Goodbye, Vickie Lynn.

anna in crowd

"There are no second acts in American lives," ⎯ F. Scott Fitzgerald.

Of course, we all know that Anna Nicole Smith had several acts in her tempestuous life before her final curtain fell, and she lived out several genres as well, from soft-porn to farce to reality TV to courtroom drama to tragedy. She was born into a cliché of poverty and a broken home; she had nothing but her good looks, a voluptuous figure and a fervent will to be somebody; she lived hard; and she died as a cliché of American excess. She is the only celebrity I know of whose life has traversed the sex soaked grottos of Hugh Hefner’s Playboy Mansion to the hallowed halls of the United States Supreme Court. She was absolutely one of a kind in life though not so unique in death in that she most likely shared the same fate as her idol Marilyn Monroe among other celebrities who lived fast and died young.

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But you already know this.

What you may not know is that Anna Nicole Smith fancied herself a painter too. She enjoyed painting so much that she actually had a gallery show to publicly display her works and, if I recall, to raise money for charity with the proceeds.

That’s the night I met her. Along with the gallery showing, the crew from The Anna Nicole Show was there to document all the festivities (The Anna Nicole Show, Season 2, Episode 9: “Paint & Pain”). Sure, I’ll admit. I wanted to join in on the train wreck that was Anna Nicole Smith, but other than an obviously staged brouhaha involving the show’s antagonist, Bobby Trendy, there was no drama or nastiness to be seen. It was like any other gallery showing I’ve attended. And Anna Nicole, seemingly dolled up for the prom in her debutante updo and ornate white satin dress, even gave a pleasant, little speech and thanked the crowd for coming and hoped that everyone liked her paintings.

anna and eddie

It would've been very easy to skewer Anna Nicole’s pieces, but what kept me in check was the charm of the paintings. They were by no stretch of the imagination masterpieces or were they even competent, but they were really cute, childlike. Even innocent. It was less a real gallery showing than a fourth grader’s open house. Even her late son Daniel was by her side. It was really quite sweet.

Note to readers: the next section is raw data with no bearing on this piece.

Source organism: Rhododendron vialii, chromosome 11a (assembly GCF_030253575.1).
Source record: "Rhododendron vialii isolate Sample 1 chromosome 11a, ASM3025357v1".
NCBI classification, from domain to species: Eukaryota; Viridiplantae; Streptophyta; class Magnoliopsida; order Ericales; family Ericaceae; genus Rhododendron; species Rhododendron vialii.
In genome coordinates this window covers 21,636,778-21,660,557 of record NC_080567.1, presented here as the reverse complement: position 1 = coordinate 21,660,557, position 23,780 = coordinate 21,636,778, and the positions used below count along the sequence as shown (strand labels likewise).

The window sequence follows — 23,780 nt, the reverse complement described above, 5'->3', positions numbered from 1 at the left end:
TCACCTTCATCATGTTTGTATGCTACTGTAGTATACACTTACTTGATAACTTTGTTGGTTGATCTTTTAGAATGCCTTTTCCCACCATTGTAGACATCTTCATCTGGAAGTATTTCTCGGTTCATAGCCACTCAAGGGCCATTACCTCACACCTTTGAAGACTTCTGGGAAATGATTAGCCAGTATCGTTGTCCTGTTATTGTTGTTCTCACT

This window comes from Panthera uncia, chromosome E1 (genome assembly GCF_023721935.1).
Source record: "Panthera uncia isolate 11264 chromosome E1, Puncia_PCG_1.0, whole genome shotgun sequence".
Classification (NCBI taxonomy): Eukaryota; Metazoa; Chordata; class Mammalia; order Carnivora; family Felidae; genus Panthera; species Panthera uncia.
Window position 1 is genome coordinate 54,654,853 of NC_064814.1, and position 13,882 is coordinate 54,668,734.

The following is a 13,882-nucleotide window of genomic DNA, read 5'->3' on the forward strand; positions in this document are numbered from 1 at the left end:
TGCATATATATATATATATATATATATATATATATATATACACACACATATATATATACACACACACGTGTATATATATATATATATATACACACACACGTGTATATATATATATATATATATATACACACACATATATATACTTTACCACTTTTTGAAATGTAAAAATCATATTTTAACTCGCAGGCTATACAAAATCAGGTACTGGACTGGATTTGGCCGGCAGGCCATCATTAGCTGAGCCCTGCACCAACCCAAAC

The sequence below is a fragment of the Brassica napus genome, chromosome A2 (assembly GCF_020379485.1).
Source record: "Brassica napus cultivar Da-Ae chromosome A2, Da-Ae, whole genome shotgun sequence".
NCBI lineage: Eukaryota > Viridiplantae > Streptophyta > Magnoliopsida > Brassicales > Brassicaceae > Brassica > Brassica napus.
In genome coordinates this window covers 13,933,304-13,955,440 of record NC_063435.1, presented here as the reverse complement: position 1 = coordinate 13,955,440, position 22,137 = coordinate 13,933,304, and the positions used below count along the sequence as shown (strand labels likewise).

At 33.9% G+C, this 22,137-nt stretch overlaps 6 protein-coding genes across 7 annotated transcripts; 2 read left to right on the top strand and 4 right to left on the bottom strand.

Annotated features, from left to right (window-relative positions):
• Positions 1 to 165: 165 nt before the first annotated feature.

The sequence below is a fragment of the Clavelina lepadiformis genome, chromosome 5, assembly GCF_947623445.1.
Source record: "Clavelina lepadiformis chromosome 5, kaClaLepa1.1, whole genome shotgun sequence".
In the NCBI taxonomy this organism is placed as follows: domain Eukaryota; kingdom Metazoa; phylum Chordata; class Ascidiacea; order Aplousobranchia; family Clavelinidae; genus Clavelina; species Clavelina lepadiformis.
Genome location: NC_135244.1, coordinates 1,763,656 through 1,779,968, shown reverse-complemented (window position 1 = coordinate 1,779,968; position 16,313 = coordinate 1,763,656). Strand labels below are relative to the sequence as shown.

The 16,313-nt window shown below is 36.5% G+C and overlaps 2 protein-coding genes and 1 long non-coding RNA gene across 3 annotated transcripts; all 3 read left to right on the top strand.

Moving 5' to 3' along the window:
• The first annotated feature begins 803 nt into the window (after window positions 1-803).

anna nicole painting

When I got the chance to chat her up, I told her that I’ve been following her career since she replaced Claudia Schiffer as the Guess? model. I made a little champagne toast to her and her paintings. I also told her that my favorite piece was the monkey painting and if I had enough money I would’ve purchased it. She was surprisingly soft-spoken and gracious, saying “thank you” and “I’m glad you like my paintings.”

This is the only event involving Anna Nicole of which I have a personal account. It just so happens to be totally incongruous with what I’ve seen and read about her in the media. I am by no means disputing her wild and reckless life, however, the innocence of that evening really made an impact on me.

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As with any larger than life and tragic figure, Anna Nicole’s death and its aftermath has taken on a life of its own. In effect, the ugly events that will inevitably play out after her death is yet another act⎯an act that F. Scott Fitzgerald surely would have missed entirely.

In an intensely scrutinized life and death saturated with pain, anguish, greed, sleaze and intoxication, that one moment of innocence I witnessed should’ve been more valuable to Anna Nicole than her bitterly pursued, multi-million dollar inheritance from her late husband and oil tycoon, J. Howard Marshall. Perhaps what she needed more of was that innocence. Maybe that might’ve saved her life. She was born with nothing. She eventually got more than she ever dreamed possible. And then it suddenly all came crashing down around her.

I, we, finally got that train wreck we’ve all been waiting for.

anna and son
Anna Nicole Smith sitting next to her son Daniel.

Vickie Lynn Marshall aka Anna Nicole Smith (November 28, 1967 – February 8, 2007)

Comments

Juliet said…